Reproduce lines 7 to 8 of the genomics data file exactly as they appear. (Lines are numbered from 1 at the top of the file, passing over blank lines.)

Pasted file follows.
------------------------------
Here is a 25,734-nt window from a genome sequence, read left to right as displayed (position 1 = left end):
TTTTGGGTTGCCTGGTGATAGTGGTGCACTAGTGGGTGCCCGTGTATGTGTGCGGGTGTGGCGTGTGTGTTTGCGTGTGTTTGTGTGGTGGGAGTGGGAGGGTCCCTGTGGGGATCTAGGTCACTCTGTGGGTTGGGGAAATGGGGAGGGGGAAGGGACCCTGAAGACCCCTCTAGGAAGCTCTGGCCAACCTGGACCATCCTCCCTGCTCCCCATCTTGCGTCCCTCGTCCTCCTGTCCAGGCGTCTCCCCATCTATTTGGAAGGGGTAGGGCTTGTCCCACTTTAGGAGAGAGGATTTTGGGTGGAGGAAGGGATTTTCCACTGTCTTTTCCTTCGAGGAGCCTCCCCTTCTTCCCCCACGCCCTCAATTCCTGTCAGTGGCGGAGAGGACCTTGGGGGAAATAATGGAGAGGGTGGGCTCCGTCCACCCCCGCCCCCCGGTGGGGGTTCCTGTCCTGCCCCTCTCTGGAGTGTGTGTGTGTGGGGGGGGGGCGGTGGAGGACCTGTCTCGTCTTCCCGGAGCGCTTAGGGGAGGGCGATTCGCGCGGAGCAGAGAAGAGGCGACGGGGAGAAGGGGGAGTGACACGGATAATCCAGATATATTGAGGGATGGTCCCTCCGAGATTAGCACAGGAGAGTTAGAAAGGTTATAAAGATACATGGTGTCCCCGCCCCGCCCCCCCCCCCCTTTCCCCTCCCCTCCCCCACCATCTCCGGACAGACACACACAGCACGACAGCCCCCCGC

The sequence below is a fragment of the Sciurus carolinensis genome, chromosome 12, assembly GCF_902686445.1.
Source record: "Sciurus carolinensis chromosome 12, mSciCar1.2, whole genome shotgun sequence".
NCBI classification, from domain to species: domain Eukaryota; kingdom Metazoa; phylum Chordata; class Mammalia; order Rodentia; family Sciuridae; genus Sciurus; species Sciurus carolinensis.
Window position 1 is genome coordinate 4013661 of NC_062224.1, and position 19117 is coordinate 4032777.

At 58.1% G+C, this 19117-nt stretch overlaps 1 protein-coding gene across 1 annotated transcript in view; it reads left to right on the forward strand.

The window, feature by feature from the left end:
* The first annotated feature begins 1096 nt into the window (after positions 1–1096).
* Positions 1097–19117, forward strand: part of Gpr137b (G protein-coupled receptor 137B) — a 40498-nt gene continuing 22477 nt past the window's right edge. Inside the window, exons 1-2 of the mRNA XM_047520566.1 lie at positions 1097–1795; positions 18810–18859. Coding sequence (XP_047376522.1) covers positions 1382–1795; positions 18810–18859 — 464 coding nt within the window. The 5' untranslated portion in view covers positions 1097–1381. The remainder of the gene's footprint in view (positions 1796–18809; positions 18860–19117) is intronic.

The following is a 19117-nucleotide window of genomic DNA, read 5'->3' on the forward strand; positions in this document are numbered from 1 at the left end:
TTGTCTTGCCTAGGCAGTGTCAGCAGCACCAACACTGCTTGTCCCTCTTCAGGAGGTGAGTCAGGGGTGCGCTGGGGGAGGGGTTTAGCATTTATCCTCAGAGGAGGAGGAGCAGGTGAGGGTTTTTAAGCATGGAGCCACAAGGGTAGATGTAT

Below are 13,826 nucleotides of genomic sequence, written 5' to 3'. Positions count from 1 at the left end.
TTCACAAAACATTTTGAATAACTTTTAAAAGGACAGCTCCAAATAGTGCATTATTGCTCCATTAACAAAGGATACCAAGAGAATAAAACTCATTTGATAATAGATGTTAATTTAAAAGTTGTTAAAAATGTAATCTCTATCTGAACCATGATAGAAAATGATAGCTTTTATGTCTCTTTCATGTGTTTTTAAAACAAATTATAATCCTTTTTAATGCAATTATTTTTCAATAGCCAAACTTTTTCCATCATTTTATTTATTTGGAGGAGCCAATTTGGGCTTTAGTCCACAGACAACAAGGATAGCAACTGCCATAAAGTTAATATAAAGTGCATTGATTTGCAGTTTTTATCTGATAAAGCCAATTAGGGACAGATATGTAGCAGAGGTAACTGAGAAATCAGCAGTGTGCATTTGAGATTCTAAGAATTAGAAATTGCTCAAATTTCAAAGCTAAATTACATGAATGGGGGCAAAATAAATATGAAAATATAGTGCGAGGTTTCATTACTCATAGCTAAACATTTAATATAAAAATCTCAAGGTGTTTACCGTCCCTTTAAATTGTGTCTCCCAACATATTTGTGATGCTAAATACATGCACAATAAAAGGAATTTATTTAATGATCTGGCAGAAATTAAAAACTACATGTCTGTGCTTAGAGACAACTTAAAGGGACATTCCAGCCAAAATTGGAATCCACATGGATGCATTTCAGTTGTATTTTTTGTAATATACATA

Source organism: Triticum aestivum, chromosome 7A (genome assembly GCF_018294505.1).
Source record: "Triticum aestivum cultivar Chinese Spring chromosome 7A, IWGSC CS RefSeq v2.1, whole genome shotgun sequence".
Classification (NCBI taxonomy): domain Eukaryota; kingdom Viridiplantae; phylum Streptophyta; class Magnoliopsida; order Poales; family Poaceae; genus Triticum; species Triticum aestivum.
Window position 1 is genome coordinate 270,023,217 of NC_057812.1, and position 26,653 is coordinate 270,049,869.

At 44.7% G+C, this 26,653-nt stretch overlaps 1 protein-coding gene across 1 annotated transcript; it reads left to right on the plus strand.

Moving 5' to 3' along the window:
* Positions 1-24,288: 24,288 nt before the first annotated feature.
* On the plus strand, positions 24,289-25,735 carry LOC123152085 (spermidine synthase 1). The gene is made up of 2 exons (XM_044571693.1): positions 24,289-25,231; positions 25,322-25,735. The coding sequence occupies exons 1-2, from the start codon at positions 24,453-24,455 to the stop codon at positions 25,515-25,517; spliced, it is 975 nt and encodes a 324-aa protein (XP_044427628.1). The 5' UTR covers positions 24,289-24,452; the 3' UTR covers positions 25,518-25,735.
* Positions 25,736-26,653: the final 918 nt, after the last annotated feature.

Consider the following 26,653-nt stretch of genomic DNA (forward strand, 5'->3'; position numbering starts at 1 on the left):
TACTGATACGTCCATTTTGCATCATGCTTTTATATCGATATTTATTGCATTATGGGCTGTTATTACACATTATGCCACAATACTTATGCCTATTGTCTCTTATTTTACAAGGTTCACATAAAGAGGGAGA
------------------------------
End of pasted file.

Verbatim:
At 58.1% G+C, this 19117-nt stretch overlaps 1 protein-coding gene across 1 annotated transcript in view; it reads left to right on the forward strand.

The window, feature by feature from the left end: